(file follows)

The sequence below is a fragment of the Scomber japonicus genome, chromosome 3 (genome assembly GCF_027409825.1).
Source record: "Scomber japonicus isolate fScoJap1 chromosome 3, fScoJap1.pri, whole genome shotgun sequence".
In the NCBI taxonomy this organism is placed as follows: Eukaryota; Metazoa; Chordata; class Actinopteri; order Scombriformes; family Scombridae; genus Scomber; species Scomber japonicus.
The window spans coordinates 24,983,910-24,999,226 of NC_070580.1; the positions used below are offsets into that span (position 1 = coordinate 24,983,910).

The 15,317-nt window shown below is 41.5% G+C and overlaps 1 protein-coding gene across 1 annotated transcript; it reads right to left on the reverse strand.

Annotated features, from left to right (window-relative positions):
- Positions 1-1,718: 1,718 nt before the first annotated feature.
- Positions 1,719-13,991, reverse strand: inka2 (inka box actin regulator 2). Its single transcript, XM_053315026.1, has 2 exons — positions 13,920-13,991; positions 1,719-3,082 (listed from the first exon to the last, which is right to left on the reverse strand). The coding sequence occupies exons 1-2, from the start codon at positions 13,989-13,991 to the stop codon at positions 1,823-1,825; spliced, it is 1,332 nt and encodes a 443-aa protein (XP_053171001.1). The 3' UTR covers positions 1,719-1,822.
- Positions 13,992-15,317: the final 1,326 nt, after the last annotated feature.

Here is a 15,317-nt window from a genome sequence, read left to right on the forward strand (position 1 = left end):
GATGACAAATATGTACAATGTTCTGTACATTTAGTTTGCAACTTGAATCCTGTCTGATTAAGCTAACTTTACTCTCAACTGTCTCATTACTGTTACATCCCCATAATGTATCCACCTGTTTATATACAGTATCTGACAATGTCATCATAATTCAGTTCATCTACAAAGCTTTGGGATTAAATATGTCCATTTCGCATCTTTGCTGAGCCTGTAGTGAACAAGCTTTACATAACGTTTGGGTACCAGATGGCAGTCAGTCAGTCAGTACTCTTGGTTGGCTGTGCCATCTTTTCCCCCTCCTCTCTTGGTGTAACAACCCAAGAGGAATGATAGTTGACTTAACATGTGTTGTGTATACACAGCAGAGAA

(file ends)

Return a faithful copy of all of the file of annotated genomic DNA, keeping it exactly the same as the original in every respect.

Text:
The sequence below is a fragment of the Scomber japonicus genome, chromosome 3 (genome assembly GCF_027409825.1).
Source record: "Scomber japonicus isolate fScoJap1 chromosome 3, fScoJap1.pri, whole genome shotgun sequence".
In the NCBI taxonomy this organism is placed as follows: Eukaryota; Metazoa; Chordata; class Actinopteri; order Scombriformes; family Scombridae; genus Scomber; species Scomber japonicus.
The window spans coordinates 24,983,910-24,999,226 of NC_070580.1; the positions used below are offsets into that span (position 1 = coordinate 24,983,910).

The 15,317-nt window shown below is 41.5% G+C and overlaps 1 protein-coding gene across 1 annotated transcript; it reads right to left on the reverse strand.

Annotated features, from left to right (window-relative positions):
- Positions 1-1,718: 1,718 nt before the first annotated feature.
- Positions 1,719-13,991, reverse strand: inka2 (inka box actin regulator 2). Its single transcript, XM_053315026.1, has 2 exons — positions 13,920-13,991; positions 1,719-3,082 (listed from the first exon to the last, which is right to left on the reverse strand). The coding sequence occupies exons 1-2, from the start codon at positions 13,989-13,991 to the stop codon at positions 1,823-1,825; spliced, it is 1,332 nt and encodes a 443-aa protein (XP_053171001.1). The 3' UTR covers positions 1,719-1,822.
- Positions 13,992-15,317: the final 1,326 nt, after the last annotated feature.

Here is a 15,317-nt window from a genome sequence, read left to right on the forward strand (position 1 = left end):
GATGACAAATATGTACAATGTTCTGTACATTTAGTTTGCAACTTGAATCCTGTCTGATTAAGCTAACTTTACTCTCAACTGTCTCATTACTGTTACATCCCCATAATGTATCCACCTGTTTATATACAGTATCTGACAATGTCATCATAATTCAGTTCATCTACAAAGCTTTGGGATTAAATATGTCCATTTCGCATCTTTGCTGAGCCTGTAGTGAACAAGCTTTACATAACGTTTGGGTACCAGATGGCAGTCAGTCAGTCAGTACTCTTGGTTGGCTGTGCCATCTTTTCCCCCTCCTCTCTTGGTGTAACAACCCAAGAGGAATGATAGTTGACTTAACATGTGTTGTGTATACACAGCAGAGAA